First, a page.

Grief is tough to write about, but I can recognize it, and I go towards it now. Here is a note I direct messaged to a parent that lost a child recently. I think it’s important to share because Grief does not stop at the funeral. My ultimate goal is to create a foundation where we can help plan life celebrations for parents who have lost a child.
You don’t know me from Adam, but I read your post on xxxxx. I wanted to send my thoughts and prayers to your family after losing your beautiful child. I haven’t lost a child, and it’s a pain you don’t know unless lived, god forbid, and it’s not something anyone would wish on your worst enemy. I’ve lost all my brothers and watched my parents lose all three of their sons, all young and unexpectedly. I’m incredibly close to my parents and have seen the agony. I understand from proxy of my parents the terrible emotions: second-guessing, guilt, regret, the ‘what if,’ and the concern for xxxxx’s siblings and how to cope. After the funeral, everyone goes on with their lives. The distraction of having people around helped and going back to the day to day routine is actually the hardest. Even having one moment of happiness is met with immediate ‘how can I smile’ and the only improvements are you might cry a little less, not every second, not every minute or five minutes, but time does help. Not in the beginning, not every day, but you just learn to live with it somehow. I do believe in what you wrote, talking about your xxxxx, keeping their memory alive, no matter how uncomfortable it makes people (not because they are morons, but they just can’t rationalize that kind of pain), and your message of the only actual currency we have is time and how we spend it is powerful. There is truth to the fact there are no words to express how sorry I am to hear of your families loss, and no doubt you will go through the terrible year of ‘the firsts,’ but you and your wife’s expression has touched my heart as I’m sure the hearts of everyone. I know offering to do anything is hallow because nobody could answer that call of bringing xxxxxx back. I sent this to my mom who called me crying because she thought your post was so beautifully written and wanted me to pass on her sincere thoughts and prayers for you and your beautiful family.”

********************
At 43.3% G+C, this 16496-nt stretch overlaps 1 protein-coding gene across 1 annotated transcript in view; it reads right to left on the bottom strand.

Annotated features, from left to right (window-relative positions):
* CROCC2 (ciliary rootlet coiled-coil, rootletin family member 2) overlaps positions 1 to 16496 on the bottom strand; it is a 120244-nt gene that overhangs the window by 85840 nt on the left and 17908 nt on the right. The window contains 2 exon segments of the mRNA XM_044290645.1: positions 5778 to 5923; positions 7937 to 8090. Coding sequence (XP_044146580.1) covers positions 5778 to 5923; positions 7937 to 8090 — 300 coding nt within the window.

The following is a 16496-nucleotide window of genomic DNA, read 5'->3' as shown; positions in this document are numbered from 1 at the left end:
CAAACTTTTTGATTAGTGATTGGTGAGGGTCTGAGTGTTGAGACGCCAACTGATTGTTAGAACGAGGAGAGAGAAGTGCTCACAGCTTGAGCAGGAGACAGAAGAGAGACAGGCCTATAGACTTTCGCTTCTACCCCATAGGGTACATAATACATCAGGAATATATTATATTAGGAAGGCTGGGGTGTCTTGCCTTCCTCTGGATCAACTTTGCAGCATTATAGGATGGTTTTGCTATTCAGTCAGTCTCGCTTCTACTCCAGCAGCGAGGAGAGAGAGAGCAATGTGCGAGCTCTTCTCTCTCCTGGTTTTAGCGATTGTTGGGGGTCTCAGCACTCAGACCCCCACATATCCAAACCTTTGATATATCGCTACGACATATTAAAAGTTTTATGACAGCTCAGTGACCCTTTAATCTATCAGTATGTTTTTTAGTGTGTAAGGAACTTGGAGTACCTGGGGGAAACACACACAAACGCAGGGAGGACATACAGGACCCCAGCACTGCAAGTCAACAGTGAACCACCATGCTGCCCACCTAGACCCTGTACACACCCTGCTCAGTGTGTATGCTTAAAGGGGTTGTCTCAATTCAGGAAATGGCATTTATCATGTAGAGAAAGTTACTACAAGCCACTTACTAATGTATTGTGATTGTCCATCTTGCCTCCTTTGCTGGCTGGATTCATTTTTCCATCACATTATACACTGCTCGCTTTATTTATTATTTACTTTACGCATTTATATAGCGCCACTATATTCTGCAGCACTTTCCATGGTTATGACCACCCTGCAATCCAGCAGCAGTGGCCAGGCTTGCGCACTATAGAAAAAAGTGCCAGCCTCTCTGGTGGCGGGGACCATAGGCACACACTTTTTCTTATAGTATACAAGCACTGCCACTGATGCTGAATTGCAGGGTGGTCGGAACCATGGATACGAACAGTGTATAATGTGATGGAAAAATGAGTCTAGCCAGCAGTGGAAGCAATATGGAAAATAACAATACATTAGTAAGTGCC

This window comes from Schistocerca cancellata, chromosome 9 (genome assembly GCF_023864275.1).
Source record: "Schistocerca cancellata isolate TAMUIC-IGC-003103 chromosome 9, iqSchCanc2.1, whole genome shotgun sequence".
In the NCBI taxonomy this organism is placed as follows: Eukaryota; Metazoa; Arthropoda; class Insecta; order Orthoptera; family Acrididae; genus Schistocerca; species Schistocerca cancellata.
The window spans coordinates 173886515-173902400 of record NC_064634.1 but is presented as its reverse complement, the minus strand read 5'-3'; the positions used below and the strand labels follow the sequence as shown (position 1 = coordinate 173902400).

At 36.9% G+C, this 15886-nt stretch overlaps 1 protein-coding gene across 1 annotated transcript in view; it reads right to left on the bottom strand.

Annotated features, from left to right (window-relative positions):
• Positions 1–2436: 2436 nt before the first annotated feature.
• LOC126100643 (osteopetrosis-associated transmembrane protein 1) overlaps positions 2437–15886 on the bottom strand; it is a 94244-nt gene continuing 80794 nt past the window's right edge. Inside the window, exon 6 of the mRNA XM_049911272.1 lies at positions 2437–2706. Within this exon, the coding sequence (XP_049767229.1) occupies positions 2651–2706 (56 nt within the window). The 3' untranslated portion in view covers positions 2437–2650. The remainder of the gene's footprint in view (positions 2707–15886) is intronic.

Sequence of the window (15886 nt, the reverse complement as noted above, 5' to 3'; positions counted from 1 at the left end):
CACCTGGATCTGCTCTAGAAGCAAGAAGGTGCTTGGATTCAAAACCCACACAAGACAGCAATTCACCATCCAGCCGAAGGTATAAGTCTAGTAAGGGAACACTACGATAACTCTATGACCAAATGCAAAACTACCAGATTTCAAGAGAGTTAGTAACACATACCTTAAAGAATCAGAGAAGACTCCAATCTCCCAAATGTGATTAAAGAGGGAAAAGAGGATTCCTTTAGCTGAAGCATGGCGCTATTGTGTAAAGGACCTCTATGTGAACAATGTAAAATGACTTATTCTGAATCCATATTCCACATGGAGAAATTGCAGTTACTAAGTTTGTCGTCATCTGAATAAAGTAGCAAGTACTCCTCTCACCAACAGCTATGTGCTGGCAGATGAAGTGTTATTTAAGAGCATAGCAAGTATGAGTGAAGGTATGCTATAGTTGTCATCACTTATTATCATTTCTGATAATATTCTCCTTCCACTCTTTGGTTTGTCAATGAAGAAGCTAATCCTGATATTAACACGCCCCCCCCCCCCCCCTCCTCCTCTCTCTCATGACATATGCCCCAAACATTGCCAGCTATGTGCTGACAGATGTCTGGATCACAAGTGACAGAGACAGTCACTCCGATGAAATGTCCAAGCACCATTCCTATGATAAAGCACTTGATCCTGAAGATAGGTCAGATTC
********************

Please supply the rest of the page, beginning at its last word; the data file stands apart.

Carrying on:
This story was submitted to Love What Matters by Katie Cunningham. Do you have a similar experience? We’d like to hear your important journey. Submit your own story here. Be sure to subscribe to our free email newsletter for our best stories, and YouTube for our best videos.